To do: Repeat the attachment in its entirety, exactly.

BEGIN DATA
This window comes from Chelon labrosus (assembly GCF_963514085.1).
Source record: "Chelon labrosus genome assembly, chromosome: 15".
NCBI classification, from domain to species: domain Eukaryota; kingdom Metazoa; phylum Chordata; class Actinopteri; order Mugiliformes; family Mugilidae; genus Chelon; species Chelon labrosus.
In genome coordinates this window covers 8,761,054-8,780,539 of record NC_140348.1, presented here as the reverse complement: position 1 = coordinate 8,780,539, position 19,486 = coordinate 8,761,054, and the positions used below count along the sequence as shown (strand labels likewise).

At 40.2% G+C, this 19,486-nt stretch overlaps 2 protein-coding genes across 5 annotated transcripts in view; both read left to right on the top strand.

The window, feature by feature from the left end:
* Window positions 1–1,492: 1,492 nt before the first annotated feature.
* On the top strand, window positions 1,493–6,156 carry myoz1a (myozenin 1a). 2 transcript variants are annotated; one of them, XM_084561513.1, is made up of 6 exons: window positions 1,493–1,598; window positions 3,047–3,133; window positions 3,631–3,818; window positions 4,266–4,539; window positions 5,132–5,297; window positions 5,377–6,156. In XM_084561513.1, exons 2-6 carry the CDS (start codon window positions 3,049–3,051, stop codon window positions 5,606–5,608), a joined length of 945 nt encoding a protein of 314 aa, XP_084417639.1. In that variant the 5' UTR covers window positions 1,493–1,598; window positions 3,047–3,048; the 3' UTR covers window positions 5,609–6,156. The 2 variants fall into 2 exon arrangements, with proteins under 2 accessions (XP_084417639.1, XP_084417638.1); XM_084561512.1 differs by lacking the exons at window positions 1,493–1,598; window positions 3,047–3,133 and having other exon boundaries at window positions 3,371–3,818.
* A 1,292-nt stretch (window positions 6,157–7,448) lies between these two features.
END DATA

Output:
This window comes from Chelon labrosus (assembly GCF_963514085.1).
Source record: "Chelon labrosus genome assembly, chromosome: 15".
NCBI classification, from domain to species: domain Eukaryota; kingdom Metazoa; phylum Chordata; class Actinopteri; order Mugiliformes; family Mugilidae; genus Chelon; species Chelon labrosus.
In genome coordinates this window covers 8,761,054-8,780,539 of record NC_140348.1, presented here as the reverse complement: position 1 = coordinate 8,780,539, position 19,486 = coordinate 8,761,054, and the positions used below count along the sequence as shown (strand labels likewise).

At 40.2% G+C, this 19,486-nt stretch overlaps 2 protein-coding genes across 5 annotated transcripts in view; both read left to right on the top strand.

The window, feature by feature from the left end:
* Window positions 1–1,492: 1,492 nt before the first annotated feature.
* On the top strand, window positions 1,493–6,156 carry myoz1a (myozenin 1a). 2 transcript variants are annotated; one of them, XM_084561513.1, is made up of 6 exons: window positions 1,493–1,598; window positions 3,047–3,133; window positions 3,631–3,818; window positions 4,266–4,539; window positions 5,132–5,297; window positions 5,377–6,156. In XM_084561513.1, exons 2-6 carry the CDS (start codon window positions 3,049–3,051, stop codon window positions 5,606–5,608), a joined length of 945 nt encoding a protein of 314 aa, XP_084417639.1. In that variant the 5' UTR covers window positions 1,493–1,598; window positions 3,047–3,048; the 3' UTR covers window positions 5,609–6,156. The 2 variants fall into 2 exon arrangements, with proteins under 2 accessions (XP_084417639.1, XP_084417638.1); XM_084561512.1 differs by lacking the exons at window positions 1,493–1,598; window positions 3,047–3,133 and having other exon boundaries at window positions 3,371–3,818.
* A 1,292-nt stretch (window positions 6,157–7,448) lies between these two features.